Canadians may not have a reputation for being brash, assertive leaders, but every once in a while we still manage to surprise: Nokia’s Ancaster-born CEO Stephen Elop has been making waves this week by shaking up the struggling cellphone giant. Earlier this week, a memo from Elop to Nokia staff leaked to tech site Engadget. In it, Elop said there had been too many bad decisions at Nokia over the years and that “we poured gasoline on our own burning platform.” With that bracing news out of the way, Nokia announced today that it’s abandoning its own attempt at building a smartphone operating system and throwing its lot in with Microsoft.

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India gets RIM to cry uncle, Google and Skype up next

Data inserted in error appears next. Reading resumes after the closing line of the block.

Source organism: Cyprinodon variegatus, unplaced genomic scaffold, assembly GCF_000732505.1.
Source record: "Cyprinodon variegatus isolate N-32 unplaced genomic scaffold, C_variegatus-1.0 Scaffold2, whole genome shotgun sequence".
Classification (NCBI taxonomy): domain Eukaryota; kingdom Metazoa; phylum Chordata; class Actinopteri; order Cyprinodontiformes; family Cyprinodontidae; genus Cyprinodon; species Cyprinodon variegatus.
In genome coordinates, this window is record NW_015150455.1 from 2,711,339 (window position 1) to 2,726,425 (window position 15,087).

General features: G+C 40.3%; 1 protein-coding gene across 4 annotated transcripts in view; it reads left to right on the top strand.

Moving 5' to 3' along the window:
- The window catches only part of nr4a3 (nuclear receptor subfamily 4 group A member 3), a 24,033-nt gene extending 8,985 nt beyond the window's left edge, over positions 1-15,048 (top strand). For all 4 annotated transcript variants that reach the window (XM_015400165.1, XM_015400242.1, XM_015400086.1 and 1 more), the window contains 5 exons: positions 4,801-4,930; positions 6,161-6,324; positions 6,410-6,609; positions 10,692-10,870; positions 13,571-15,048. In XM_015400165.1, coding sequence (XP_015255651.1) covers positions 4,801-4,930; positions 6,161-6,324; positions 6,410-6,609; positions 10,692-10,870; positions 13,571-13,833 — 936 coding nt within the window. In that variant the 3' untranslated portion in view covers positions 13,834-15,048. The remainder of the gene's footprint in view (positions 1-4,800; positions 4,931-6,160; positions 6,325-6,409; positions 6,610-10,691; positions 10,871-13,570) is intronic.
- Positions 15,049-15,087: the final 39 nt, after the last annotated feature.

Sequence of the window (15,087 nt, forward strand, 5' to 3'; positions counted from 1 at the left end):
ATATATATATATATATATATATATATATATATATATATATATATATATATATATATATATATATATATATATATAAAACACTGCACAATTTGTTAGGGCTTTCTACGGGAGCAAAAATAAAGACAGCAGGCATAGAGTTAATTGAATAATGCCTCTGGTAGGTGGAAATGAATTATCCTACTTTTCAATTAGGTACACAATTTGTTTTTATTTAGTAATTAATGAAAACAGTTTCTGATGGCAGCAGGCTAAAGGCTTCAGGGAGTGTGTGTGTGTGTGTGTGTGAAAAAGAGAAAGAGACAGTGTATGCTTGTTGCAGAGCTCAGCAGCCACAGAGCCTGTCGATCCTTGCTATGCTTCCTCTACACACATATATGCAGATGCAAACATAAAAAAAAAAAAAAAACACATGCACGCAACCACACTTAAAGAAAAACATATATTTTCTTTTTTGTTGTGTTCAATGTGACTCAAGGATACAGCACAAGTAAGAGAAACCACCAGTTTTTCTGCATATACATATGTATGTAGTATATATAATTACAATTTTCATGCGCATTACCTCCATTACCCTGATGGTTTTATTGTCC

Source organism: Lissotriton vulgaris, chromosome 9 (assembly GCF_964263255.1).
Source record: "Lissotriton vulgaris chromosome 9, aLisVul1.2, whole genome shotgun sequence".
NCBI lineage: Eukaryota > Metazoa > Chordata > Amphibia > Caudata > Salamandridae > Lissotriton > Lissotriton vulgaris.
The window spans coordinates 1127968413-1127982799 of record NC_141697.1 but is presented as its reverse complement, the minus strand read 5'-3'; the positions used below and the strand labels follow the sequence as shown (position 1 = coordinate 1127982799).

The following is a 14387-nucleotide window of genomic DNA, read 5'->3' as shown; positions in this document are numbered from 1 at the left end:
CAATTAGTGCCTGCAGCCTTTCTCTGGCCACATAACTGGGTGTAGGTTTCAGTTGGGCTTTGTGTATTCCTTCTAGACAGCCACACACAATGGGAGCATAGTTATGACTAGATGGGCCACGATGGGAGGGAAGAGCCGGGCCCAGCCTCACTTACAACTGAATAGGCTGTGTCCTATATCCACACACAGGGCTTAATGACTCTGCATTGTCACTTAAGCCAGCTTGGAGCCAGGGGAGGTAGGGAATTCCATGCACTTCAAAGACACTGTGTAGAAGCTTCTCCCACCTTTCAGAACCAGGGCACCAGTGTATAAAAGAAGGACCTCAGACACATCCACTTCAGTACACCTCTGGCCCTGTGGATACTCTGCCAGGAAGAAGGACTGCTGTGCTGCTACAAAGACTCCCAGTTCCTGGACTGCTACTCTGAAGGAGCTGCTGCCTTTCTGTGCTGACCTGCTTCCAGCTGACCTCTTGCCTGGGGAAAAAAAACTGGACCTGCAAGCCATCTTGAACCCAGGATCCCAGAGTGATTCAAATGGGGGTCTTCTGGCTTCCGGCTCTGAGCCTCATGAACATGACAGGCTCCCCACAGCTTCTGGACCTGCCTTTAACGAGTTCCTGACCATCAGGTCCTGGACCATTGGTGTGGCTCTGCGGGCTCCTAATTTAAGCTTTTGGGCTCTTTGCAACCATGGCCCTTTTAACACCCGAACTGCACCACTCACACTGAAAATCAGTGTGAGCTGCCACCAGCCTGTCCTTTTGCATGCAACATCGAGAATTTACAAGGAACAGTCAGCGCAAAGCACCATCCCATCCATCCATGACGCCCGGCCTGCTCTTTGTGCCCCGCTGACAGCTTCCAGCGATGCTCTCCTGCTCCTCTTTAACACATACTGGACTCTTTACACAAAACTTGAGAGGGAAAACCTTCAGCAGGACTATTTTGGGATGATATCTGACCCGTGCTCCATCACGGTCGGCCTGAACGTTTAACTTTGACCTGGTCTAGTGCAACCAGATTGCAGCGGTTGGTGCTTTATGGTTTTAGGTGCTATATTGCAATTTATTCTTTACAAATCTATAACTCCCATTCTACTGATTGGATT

The big news in the tech world today is that Waterloo-based Research in Motion seems to have struck a deal to keep Blackberrys working in the subcontinent. There are no details on what, exactly, RIM conceded to the Indian government, but more or less, everyone is assuming that crackberries are about to get a lot less secure from Indian government investigation.

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New service allows riders to text the TTC to learn how late streetcars will be

The service’s stickers went up in May, but those texting for TTC schedules via the new streetcar notification system have been disappointed every time (see frustration, left). That is, until now.